For my third giveaway I’m giving my handmade bookmarks with encouraging messages in the form of a picture and a quote.
Each design is created with Prismacolor pencils and shares a life lesson I’ve learnt. These insights have helped me with issues of depression, anxiety, identity crises, self-worth, and life direction.
Everyone who enters this giveaway will receive a bookmark through the mail .
To enter, check out the bookmarks below and choose one that speaks to you the most. Then leave a comment with the name of the bookmark you would like and why it speaks to you.
I’ll then reply to acknowledge your entry and ask you to email me your name and address. (Once again, this is not a ploy to get emails or addresses, everything is confidential and I delete the details as soon as the giveaway is finished.)
Each picture shows the front and back of the bookmark.
Strictly one bookmark per person, but if you would like more than one bookmark they are available for $2 each via Paypal.
Also, if you would like to buy the full size version that inspired the bookmarks as an A3 print, they are $20 + postage via Paypal.
Feel free to contact me if you’d like the full story/meaning behind the artwork if you want one that really speaks to you.
Which bookmark is your favourite and speaks to you the most?
I first made bookmarks when I was a kid. Here’s the very first one I still have.
Then I made some more when I was in high school and I gave them as gifts. Here are two that I kept.
Then last year I upcycled some of my grandpa’s notes and turned them into bookmarks.
I love these because they give me a memory of my grandpa who died when I was 8 and they combine family with my love of writing.
I showed them to my dad and he said to make copies because the rest of the family would probably like to have some and I could sell them.
I never even thought of that but I made copies and gave some as gifts and some people bought them.
Then I got into making bookmarks inspired my Prismacolor drawings that share an encouraging message from life lessons I’ve learnt. The first one I did was about embracing failure.
From there I created bookmarks galore.
And sold bookmarks galore as people choose the ones that speak to them.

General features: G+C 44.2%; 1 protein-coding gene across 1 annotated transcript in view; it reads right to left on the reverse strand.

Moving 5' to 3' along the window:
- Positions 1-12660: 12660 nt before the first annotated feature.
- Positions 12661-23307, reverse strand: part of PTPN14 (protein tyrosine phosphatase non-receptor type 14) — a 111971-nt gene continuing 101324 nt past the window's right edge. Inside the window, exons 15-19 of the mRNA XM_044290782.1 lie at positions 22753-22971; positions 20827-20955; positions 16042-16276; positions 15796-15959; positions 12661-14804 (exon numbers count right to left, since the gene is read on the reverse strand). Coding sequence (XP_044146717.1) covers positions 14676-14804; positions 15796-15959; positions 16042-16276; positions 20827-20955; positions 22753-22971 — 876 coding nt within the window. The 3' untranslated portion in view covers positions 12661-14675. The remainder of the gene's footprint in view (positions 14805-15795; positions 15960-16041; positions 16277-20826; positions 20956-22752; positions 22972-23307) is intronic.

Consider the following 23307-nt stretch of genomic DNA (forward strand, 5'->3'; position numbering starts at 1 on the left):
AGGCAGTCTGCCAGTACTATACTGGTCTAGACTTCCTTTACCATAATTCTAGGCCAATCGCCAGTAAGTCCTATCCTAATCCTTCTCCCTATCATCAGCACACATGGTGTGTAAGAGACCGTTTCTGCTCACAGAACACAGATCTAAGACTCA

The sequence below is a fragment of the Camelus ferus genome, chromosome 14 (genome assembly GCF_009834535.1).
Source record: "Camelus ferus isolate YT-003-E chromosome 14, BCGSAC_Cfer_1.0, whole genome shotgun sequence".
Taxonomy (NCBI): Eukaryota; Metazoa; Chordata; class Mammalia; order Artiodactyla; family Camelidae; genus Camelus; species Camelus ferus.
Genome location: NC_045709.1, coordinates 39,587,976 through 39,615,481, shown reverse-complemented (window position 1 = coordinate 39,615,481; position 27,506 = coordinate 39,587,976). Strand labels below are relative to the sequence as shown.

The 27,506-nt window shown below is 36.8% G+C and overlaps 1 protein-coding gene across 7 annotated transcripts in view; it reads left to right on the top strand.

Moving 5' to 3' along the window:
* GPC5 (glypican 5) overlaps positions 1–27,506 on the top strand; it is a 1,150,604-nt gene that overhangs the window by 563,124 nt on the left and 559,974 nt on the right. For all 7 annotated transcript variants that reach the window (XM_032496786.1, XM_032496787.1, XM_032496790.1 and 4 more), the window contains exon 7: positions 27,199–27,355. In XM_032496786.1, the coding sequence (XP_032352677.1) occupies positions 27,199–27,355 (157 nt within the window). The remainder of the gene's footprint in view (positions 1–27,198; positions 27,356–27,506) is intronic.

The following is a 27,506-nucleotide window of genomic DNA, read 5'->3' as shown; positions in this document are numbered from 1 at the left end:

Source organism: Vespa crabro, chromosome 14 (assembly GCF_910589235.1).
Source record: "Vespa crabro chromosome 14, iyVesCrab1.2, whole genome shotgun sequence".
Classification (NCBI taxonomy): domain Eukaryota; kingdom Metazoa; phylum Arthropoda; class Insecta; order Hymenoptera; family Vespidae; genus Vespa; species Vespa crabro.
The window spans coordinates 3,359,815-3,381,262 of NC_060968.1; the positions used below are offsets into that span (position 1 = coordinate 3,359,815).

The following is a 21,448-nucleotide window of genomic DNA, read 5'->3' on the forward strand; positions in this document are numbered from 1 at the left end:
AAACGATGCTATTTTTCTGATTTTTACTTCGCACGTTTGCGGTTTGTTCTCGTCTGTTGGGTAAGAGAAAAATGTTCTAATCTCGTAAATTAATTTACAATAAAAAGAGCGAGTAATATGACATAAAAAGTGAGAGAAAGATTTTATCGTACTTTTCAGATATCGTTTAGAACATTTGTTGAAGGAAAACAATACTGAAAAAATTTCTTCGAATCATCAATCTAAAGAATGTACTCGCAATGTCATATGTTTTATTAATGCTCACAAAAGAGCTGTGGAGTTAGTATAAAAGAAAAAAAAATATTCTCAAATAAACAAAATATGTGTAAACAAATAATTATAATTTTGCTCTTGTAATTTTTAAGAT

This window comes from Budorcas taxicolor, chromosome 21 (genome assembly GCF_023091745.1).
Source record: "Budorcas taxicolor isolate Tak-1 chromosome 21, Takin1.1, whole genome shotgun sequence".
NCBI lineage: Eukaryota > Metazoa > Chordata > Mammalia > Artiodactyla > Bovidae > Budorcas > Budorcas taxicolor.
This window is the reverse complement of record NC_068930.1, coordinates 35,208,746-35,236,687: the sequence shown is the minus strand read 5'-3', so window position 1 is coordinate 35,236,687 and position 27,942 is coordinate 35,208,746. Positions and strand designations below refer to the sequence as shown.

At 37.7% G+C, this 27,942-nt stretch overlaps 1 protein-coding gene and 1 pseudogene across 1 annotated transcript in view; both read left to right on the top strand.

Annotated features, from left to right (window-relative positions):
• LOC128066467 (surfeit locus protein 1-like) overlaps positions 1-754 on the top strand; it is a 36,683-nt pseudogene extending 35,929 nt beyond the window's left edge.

Here is my latest bookmark.
I’ve copied them, cut them out, and stuck the front and back together. Now I just have to laminate them and they’re ready to go.
I love using my own bookmarks and I love giving them as gifts and selling them. So much fun! Whenever I send a card in the mail, I like to include a bookmark that I think will encourage the person I’m sending the card to.
One lady said she cried when she received her bookmark because it spoke to her right where she was at and was something she needed to hear. That made me so happy. I love how art can help people and all we have to do is share what we’ve learnt.
I used to fold the corner of the page to mark where I was up to but now I love using my bookmarks.
When I first read this I spent a day at the beach and read over a hundred pages and loved being absorbed by the book with no reading time limit.
I was inspired by the advice to read a lot and write a lot. And I was inspired by the process of turning up each day to write.
Then I got to a part that made tears come to my eyes. It was about the muse and how my job is to make sure the muse knows where I’ll be every day. That way, the muse will always know where it can find me and when the muse shows up I’ll be there.
I’ve never really been into the idea of the muse. Some people call it inspiration or genius or spirit. For me, I’ve decided the muse is that feeling I have when something in me wants to come out, that feeling that words need to be written.
I don’t know when the words will come or what the words are, but I know I have to write them. Sometimes I don’t feel like writing. I can be too physically, mentally or emotionally tired to write, but that feeling won’t let me rest. If I want to rest, I know I have to write.
The book made me cry because it made me realise I have a muse – a deep need in me to write. It made me so happy I cried happy tears.
The book gave me the urge to write. To write right then. To write always. It always comes back. I can never get away from it.
Writing just won’t let me go. The muse won’t let me go.
I’ve just finished Life of Pi. It took me a while to get through. It was one of those slow-moving literary books. The reading was so slow-moving that when One of Us Is Lying came in the mail, I read it in two days then went back to Life of Pi.
At least One of Us Is Lying kick-started me back into reading in long chunks and I managed to blitz through the rest of Life of Pi.
Both of those books weren’t my normal books I read, but One of Us Is Lying I mostly read for the quick and easy entertainment value, and Life of Pi I read for the reading widely value of exposing myself to different styles and reading the classics.
I’ve just finished another book that isn’t my usual genre: Persepolis by Marjane Strapi. It’s a graphic novel so it’s like a comic book and very quick to read.
This book was one of my required readings when I did a Master of Writing and Literature but since we had three set books and only had to write about one of them, I didn’t finish Persepolis.